RedBoot can be run in many different configurations. However, it is typically run from the target platform's flash boot sector or boot ROM. RedBoot is designed to start when the system is powered on, providing enough processor initialization and device configuration to allow you to communicate with the system from that point forward.

RedBoot can be configured to use either a serial port or Ethernet port (via telnet) for communication. Once the first command is received from one of the enabled ports, all RedBoot communications are conducted over that port until the system is reset.

When using the Ethernet port to communicate with RedBoot, it is important to understand how the target will obtain its IP address. There are two methods for configuring the target IP address: static and dynamic. In the static scenario, the IP address for the target is set before the RedBoot image is compiled, as described in a later section of this article, or via command over the serial port.

To assign an IP address dynamically, RedBoot uses the BOOTP protocol, which is a subset of the Dynamic Host Configuration Protocol (DHCP) widely supported on many networks these days. Enabling the target to use dynamic network configuration can also be done at compile time or over the serial port. Of course, in order to get an IP address, the device must be on a network that has an accessible BOOTP or DHCP server.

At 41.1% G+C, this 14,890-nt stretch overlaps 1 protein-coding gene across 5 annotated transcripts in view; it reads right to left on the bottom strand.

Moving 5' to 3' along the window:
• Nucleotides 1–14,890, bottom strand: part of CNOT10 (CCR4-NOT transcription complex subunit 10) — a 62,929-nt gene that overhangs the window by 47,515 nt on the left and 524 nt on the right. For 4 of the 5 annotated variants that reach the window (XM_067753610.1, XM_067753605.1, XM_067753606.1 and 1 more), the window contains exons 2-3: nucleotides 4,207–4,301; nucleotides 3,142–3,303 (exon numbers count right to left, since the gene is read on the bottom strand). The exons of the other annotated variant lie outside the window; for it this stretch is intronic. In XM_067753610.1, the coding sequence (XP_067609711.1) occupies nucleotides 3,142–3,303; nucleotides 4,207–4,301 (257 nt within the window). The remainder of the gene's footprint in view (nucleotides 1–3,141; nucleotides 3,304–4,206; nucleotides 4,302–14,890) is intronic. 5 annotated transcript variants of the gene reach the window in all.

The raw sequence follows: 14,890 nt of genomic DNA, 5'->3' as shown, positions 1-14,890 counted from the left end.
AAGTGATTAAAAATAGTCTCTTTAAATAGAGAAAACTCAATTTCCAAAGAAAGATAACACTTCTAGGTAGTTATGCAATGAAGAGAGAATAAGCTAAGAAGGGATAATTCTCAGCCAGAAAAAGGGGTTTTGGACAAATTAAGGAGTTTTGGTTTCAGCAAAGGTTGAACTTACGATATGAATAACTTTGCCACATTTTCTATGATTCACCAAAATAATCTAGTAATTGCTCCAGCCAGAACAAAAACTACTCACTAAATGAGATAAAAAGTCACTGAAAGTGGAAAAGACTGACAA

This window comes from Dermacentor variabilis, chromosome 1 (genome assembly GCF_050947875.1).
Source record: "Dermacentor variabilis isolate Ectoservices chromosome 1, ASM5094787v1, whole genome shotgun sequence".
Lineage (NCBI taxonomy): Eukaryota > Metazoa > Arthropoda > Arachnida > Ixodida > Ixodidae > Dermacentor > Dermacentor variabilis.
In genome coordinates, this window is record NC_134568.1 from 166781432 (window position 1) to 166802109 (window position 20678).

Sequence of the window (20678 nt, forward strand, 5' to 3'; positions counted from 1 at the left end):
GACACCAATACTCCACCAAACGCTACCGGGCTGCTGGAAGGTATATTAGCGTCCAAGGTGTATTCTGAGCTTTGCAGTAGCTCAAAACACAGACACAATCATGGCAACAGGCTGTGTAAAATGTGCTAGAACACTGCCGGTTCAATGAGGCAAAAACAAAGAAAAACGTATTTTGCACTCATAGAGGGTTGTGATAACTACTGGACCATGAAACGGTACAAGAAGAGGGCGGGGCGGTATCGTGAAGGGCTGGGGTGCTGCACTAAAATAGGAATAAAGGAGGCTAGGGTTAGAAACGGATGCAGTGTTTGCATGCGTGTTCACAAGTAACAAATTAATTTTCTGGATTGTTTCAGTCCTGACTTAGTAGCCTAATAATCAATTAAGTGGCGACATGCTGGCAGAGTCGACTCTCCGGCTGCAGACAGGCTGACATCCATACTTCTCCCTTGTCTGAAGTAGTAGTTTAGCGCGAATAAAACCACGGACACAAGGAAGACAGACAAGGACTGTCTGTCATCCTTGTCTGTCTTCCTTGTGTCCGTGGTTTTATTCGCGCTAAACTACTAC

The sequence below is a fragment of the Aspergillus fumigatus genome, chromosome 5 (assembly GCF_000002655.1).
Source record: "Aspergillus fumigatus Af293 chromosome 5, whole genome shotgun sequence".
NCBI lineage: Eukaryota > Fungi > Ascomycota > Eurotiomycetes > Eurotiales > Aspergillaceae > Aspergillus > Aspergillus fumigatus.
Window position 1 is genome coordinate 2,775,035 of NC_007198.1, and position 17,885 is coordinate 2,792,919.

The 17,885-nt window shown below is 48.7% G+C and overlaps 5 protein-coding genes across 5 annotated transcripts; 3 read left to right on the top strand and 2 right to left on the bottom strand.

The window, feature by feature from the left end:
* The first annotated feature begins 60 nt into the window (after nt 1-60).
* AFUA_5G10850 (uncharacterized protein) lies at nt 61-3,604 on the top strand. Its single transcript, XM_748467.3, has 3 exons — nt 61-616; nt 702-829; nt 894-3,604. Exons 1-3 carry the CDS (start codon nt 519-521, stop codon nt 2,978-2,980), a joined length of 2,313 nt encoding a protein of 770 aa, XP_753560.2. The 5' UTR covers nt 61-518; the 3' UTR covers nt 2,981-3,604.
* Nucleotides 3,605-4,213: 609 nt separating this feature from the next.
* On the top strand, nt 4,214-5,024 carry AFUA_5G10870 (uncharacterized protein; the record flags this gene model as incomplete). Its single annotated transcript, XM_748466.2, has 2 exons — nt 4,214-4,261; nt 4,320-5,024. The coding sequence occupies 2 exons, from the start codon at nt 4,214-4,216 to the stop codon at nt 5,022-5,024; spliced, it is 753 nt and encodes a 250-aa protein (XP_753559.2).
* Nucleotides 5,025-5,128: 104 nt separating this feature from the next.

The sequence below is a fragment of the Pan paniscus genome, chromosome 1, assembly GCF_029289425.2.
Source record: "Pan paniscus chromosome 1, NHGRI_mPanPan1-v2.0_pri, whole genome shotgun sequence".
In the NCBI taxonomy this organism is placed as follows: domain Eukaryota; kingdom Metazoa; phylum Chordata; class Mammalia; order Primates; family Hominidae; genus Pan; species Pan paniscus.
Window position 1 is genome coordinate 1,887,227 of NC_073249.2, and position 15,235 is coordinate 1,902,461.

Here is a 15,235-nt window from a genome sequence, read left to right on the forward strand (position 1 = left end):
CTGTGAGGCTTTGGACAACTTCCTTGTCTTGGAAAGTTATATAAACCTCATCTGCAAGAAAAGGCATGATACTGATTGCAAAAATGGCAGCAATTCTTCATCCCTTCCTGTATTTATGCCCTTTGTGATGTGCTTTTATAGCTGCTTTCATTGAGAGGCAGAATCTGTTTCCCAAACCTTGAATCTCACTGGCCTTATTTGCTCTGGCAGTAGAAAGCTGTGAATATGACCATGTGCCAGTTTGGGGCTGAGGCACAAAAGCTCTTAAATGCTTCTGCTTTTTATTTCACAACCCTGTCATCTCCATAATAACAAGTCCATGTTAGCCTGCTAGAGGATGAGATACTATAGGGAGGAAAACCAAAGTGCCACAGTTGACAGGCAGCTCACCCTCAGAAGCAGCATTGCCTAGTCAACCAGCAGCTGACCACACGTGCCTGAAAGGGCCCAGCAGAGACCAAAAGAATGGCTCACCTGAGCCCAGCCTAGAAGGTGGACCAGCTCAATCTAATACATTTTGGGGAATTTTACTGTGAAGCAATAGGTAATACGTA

It is important not to use a dynamic IP address for the RedBoot image if the application software it will load needs an IP address of its own. Otherwise, conflicts may occur in the configuration of the Ethernet port's IP address, causing communication problems with RedBoot, the application software, or both. In this case, it is best to set a static IP address for RedBoot that is outside the range for the dynamic network configuration protocol.

RedBoot is also capable of using the Trivial File Transfer Protocol (TFTP) to download application code automatically, based on the configuration information received with the BOOTP response. In this case, a TFTP server is also needed on the host to provide access to the software images.

Command Line Interface (CLI)